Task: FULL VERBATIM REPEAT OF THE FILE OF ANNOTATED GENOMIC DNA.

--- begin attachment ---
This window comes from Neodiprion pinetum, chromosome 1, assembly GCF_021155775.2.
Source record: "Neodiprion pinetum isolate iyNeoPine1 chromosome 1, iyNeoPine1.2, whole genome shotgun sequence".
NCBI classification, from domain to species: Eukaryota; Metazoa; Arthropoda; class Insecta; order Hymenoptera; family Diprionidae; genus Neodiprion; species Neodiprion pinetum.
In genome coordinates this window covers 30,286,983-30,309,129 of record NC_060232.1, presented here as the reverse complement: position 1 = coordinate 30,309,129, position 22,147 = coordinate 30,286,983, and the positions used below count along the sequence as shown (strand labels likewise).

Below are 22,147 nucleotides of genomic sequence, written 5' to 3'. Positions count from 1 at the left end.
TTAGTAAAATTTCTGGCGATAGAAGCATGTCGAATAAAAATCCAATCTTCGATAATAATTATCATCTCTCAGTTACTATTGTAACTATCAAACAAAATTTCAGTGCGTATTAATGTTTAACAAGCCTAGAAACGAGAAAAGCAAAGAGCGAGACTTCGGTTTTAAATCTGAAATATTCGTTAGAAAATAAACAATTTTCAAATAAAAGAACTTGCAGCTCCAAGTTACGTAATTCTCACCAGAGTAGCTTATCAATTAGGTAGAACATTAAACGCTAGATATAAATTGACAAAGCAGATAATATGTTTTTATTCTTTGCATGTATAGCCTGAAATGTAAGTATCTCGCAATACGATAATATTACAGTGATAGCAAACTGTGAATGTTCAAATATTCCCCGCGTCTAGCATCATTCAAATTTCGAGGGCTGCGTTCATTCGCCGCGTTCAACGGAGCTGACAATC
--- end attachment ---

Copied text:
This window comes from Neodiprion pinetum, chromosome 1, assembly GCF_021155775.2.
Source record: "Neodiprion pinetum isolate iyNeoPine1 chromosome 1, iyNeoPine1.2, whole genome shotgun sequence".
NCBI classification, from domain to species: Eukaryota; Metazoa; Arthropoda; class Insecta; order Hymenoptera; family Diprionidae; genus Neodiprion; species Neodiprion pinetum.
In genome coordinates this window covers 30,286,983-30,309,129 of record NC_060232.1, presented here as the reverse complement: position 1 = coordinate 30,309,129, position 22,147 = coordinate 30,286,983, and the positions used below count along the sequence as shown (strand labels likewise).

Below are 22,147 nucleotides of genomic sequence, written 5' to 3'. Positions count from 1 at the left end.
TTAGTAAAATTTCTGGCGATAGAAGCATGTCGAATAAAAATCCAATCTTCGATAATAATTATCATCTCTCAGTTACTATTGTAACTATCAAACAAAATTTCAGTGCGTATTAATGTTTAACAAGCCTAGAAACGAGAAAAGCAAAGAGCGAGACTTCGGTTTTAAATCTGAAATATTCGTTAGAAAATAAACAATTTTCAAATAAAAGAACTTGCAGCTCCAAGTTACGTAATTCTCACCAGAGTAGCTTATCAATTAGGTAGAACATTAAACGCTAGATATAAATTGACAAAGCAGATAATATGTTTTTATTCTTTGCATGTATAGCCTGAAATGTAAGTATCTCGCAATACGATAATATTACAGTGATAGCAAACTGTGAATGTTCAAATATTCCCCGCGTCTAGCATCATTCAAATTTCGAGGGCTGCGTTCATTCGCCGCGTTCAACGGAGCTGACAATC